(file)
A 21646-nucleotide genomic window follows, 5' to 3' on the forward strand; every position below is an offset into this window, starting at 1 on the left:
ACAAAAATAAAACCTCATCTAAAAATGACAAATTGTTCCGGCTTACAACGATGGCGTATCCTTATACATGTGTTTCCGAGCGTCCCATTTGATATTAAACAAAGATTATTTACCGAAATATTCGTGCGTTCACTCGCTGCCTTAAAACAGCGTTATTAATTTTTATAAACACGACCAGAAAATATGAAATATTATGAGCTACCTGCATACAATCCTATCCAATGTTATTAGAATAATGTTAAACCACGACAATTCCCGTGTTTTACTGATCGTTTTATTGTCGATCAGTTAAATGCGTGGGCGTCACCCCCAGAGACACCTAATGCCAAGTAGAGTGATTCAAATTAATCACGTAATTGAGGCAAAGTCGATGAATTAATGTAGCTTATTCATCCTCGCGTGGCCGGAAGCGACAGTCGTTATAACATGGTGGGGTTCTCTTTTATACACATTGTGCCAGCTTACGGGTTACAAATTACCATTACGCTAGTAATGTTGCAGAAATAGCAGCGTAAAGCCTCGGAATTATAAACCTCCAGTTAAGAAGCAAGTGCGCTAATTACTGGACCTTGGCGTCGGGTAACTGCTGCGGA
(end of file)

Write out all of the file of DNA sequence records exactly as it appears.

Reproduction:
A 21646-nucleotide genomic window follows, 5' to 3' on the forward strand; every position below is an offset into this window, starting at 1 on the left:
ACAAAAATAAAACCTCATCTAAAAATGACAAATTGTTCCGGCTTACAACGATGGCGTATCCTTATACATGTGTTTCCGAGCGTCCCATTTGATATTAAACAAAGATTATTTACCGAAATATTCGTGCGTTCACTCGCTGCCTTAAAACAGCGTTATTAATTTTTATAAACACGACCAGAAAATATGAAATATTATGAGCTACCTGCATACAATCCTATCCAATGTTATTAGAATAATGTTAAACCACGACAATTCCCGTGTTTTACTGATCGTTTTATTGTCGATCAGTTAAATGCGTGGGCGTCACCCCCAGAGACACCTAATGCCAAGTAGAGTGATTCAAATTAATCACGTAATTGAGGCAAAGTCGATGAATTAATGTAGCTTATTCATCCTCGCGTGGCCGGAAGCGACAGTCGTTATAACATGGTGGGGTTCTCTTTTATACACATTGTGCCAGCTTACGGGTTACAAATTACCATTACGCTAGTAATGTTGCAGAAATAGCAGCGTAAAGCCTCGGAATTATAAACCTCCAGTTAAGAAGCAAGTGCGCTAATTACTGGACCTTGGCGTCGGGTAACTGCTGCGGA